Lark Fest 2011

This year’s Lark Fest was September 17 and as usual, was one huge party. I’ve written about lark Fest before (a couple of times actually), and since this is obviously a month late I’ll be brief.

Lark Fest 2011, Albany NY -- Ben K-N
Ben K-N

Sticking with two stages instead of three makes it a lot easier to catch more of the music, but I did like the extra smaller stage for local acts in 2009. The organizers focused more on local music overall this time, which I would like to see continue, the area has a lot to offer. The only hiccup I saw was when Severe Severe stone cold stopped playing in the middle of a song because they didn’t like the sound setup. The most notable change this year was a revised beer policy; bars were not allowed to sell alcohol directly on the sidewalk. People got drunk as usual but to my knowledge there weren’t any major incidents. The ghost of Kegs & Eggs haunts.

Lark Fest 2011, Albany NY

Instead of spending most of my time trying to shoot the bands, I did a lot more candid work in the crowd, which I have talked about already; it’s a fun way to work at a big event like this.

Lark Fest 2011, Albany NY

Okay, enough, just some more photos. There’s a slideshow, and Sebastien has a few photos too.

Lark Fest 2011, Albany NY -- We are Jeneric
We are Jeneric

Lark Fest 2011, Albany NY

Lark Fest 2011, Albany NY -- Severe Severe
Severe Severe

Lark Fest 2011, Albany NY

Lark Fest 2011, Albany NY

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2 thoughts on “Lark Fest 2011

  1. Tim

    I’m always interested in personal photographic procedures for shooting people in a crowd or on the street. It’s something that I still struggle with which, in my eyes, means my photographs are never quite as rich in emotion as I’d like them to be. How do you go about shooting strangers? Do you ask them first, or do you simply start snapping?

  2. B

    I did a bit of a description in a previous post, you’ll have to scroll down a bit.

    But no, I never ask, I don’t know how you’d possibly get any sort of candid photo by asking. You ask, and people are going to pose. actually in those cases they asked me to take the photo. Which is a fine approach, but they become portraits, you can still do some interesting things in that mode.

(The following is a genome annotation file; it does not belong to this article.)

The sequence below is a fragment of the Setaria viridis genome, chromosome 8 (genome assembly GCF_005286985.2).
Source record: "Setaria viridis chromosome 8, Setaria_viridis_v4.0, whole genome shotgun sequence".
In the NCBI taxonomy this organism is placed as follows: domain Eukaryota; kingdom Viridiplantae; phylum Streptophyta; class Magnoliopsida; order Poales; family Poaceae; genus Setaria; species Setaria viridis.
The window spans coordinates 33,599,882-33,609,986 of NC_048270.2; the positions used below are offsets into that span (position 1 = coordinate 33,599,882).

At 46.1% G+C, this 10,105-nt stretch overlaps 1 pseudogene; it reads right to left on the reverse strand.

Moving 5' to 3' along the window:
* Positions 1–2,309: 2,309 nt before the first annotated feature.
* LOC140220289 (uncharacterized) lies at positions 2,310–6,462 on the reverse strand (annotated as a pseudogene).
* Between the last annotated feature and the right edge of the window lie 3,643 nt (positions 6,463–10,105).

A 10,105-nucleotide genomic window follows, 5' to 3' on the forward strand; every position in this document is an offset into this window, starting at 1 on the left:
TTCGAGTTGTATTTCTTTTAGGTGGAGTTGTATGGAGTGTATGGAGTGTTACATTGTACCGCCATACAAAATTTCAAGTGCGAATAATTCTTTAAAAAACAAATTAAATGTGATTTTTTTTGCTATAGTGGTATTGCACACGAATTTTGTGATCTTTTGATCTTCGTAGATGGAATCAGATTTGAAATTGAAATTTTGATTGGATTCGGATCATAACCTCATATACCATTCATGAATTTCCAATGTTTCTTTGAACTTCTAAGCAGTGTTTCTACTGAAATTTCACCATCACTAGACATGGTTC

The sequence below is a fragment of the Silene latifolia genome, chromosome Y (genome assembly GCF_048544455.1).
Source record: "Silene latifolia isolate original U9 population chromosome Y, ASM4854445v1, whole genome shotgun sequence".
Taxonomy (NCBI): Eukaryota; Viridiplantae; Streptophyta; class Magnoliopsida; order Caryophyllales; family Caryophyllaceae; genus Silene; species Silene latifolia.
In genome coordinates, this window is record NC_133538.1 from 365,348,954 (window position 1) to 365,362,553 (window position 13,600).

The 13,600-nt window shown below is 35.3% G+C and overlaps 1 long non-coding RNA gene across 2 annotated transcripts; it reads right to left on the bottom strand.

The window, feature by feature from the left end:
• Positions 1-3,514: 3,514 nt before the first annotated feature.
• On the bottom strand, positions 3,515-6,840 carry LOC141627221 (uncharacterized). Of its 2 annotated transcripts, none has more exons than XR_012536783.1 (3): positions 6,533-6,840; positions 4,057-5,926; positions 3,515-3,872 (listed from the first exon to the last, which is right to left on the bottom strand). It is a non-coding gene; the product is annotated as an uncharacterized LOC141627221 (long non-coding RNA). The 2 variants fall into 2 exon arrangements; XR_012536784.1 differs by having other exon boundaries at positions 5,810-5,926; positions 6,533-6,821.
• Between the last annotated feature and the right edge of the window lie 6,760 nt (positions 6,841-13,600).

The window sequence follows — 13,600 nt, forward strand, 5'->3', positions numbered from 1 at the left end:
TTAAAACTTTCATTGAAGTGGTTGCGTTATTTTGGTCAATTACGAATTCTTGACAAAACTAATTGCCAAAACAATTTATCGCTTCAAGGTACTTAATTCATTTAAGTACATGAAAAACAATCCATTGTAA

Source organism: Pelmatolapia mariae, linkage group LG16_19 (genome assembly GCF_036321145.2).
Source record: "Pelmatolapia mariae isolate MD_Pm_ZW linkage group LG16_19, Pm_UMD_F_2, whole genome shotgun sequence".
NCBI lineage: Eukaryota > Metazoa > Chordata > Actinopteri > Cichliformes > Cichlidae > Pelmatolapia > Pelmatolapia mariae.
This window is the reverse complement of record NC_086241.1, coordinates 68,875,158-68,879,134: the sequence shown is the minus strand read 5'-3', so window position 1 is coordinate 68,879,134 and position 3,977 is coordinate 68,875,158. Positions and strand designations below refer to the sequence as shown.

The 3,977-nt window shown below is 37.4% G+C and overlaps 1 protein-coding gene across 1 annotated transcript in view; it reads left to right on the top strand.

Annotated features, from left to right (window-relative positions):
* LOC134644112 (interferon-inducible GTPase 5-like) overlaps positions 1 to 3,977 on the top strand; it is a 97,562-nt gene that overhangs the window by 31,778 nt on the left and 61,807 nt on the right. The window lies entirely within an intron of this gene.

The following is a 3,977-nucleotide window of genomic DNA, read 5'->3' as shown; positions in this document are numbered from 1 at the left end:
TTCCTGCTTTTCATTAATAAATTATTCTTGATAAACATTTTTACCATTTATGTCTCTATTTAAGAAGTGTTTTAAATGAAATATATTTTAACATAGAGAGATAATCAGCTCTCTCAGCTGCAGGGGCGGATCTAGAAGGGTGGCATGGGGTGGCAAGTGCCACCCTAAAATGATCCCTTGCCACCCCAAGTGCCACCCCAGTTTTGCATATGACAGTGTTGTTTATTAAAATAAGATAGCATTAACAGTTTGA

So, I have a certain approach, and it’s been working okay for me so far, everyone will have their own. It really comes down to attitude; if you feel like you’re doing something wrong, your body language will show that and people will pick up on it. So it helps to be confident and self-assured (easy to say…). And be ready for confrontations; you need to be able to explain why you’re taking the photos. I have had no major confrontations yet, but I always get the “where are these going” and “why are you taking my picture”; at Lark Fest this year someone asked if I was following them, which was weird. Another half of self confidence is using gear you’re comfortable with, which will be different for everyone, but I am lucky in that I love the 5D and feel it’s the only digital camera I’ve held that truly gets out of the way so I can just make some photos.

    Also, I assume you have seen this photographer’s rights but it’s helpful to link to anyway.

    Also, a good tip I picked up is to bring a sample of work to show people what you’re doing, which reminds me I need to make some small prints. If you don’t have your own sample, maybe get a small book on street photography to help explain (and looking at other photos is a huge, huge help).

    So, rich in emotion? Well, good luck, I don’t know how to do that! I really just shoot whatever looks interesting at the time. The result is a lot of bad photos. I don’t think I’ve taken a single good street photo, actually. But if it were easy, if you could just buy the “right” lens and voila, then everyone would be doing it, which is why there are way more photos of tulips on flickr than good street photos. I enjoy looking at my failed street photos more than a technically perfect photo of a boring subject.

    If you ever want to sit down and talk about anything, let me know. I would say let’s take a walk with cameras but in my experience having two people shooting at the same time really puts people on guard. I would also suggest searching Youtube for Joel Meyerowitz and Garry Winogrand, there are videos of them (and others I’m sure I’m forgetting) shooting, and while the NYC of that day isn’t here anymore those are enlightening.

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